In early 2008, the schools Pieter Nieuwland (Amsterdam), Via Nova (Utrecht), Vathorst (Amersfoort) have been piloting MobileMath, a first step into using mobile gaming for maths education in secondary education, developed by the Freudenthal Institute, Utrecht, and the Waag, Amsterdam.
Students had to score as much points as possible by walking along imagined quadrangles, squares or parallelograms in the area around their schools. They used mobile phones with GPS receivers to upload the corners of the geometrical figures to the game server. At the end of the game, the map with the figures was available from the EduGIS portal to be used in class or to be shown to parents and friends.
Educationists are seeking for new educational formats to match the 'digital life style' of students, particularly in settings that are based on competence-based education. Gaming is a way of making students discover new insights within a rich context. Explorative city-games are such a new, stimulating educational format. Students play an active role when playing the games, and they use the communicative and creative potential of mobile technology and the Internet. MobileMath will deliver insights into how such a modern, mobile and social game can contribute to the learning process, to intrinsic motivation and to an positive attitude towards learning.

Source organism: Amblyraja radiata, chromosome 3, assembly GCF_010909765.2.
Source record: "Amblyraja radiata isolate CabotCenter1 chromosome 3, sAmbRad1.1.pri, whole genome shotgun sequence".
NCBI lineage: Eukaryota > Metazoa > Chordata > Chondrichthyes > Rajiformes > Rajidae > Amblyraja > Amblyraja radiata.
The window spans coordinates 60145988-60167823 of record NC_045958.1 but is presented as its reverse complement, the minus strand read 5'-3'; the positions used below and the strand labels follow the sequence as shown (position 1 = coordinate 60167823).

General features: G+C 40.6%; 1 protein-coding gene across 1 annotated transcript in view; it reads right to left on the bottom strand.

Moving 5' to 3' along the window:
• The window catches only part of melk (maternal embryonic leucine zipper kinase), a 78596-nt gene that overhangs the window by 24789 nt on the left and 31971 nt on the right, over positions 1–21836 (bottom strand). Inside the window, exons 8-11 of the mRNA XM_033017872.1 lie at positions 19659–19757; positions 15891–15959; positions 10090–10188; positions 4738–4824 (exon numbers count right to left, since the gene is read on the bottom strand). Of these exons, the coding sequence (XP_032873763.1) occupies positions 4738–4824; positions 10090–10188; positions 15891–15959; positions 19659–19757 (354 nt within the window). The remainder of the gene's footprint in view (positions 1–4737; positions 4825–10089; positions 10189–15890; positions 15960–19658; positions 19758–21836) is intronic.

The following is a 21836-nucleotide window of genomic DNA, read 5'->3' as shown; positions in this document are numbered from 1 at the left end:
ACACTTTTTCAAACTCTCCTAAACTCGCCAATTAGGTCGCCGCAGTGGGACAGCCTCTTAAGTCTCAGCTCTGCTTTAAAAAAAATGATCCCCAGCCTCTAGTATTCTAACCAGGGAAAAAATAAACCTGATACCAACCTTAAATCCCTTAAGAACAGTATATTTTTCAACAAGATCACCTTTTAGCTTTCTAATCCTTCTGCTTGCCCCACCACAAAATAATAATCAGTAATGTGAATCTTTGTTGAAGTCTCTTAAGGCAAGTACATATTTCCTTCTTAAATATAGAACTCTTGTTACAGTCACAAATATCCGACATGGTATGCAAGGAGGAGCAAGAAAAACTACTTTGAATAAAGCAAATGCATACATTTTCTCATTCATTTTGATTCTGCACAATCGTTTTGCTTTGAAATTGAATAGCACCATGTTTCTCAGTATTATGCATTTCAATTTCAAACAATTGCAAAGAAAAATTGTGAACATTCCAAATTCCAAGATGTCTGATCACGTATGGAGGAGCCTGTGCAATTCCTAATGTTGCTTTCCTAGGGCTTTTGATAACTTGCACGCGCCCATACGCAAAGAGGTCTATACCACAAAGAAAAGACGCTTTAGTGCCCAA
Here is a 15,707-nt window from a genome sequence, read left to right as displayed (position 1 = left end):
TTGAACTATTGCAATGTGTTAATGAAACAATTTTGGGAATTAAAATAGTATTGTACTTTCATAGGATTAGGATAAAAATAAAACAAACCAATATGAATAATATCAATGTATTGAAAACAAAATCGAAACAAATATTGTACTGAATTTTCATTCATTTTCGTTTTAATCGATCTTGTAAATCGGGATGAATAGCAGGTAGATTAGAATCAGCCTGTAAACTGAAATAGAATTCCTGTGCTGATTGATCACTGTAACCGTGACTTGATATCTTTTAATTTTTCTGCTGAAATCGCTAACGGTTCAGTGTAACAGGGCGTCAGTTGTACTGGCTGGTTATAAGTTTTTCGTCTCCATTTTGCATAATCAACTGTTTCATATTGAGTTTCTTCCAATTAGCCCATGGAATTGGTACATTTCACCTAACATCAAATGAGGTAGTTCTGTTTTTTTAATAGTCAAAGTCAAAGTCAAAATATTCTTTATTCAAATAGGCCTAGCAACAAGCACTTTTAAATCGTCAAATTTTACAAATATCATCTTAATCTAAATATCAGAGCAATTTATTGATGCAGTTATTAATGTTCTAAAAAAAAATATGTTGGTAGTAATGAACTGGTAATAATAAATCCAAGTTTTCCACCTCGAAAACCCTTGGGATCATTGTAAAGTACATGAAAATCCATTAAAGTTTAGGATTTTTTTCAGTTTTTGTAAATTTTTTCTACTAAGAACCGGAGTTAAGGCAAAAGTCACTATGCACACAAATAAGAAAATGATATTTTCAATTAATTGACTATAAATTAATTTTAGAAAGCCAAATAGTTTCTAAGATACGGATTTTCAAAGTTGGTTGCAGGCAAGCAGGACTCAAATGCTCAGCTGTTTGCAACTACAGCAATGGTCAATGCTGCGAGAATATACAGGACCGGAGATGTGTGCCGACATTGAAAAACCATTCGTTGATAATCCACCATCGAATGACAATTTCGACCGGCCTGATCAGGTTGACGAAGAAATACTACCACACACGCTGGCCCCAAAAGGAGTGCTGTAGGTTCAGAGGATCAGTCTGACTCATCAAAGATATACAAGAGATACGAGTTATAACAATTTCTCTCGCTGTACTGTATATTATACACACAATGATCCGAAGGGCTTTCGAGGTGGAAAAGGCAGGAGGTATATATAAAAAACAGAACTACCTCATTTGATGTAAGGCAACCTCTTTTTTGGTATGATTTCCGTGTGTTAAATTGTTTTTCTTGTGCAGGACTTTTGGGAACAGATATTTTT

MobileMath was an extension to the Dutch EduGIS portal and was partly funded by the innovation programme Ruimte voor Geo-Informatie (RGI).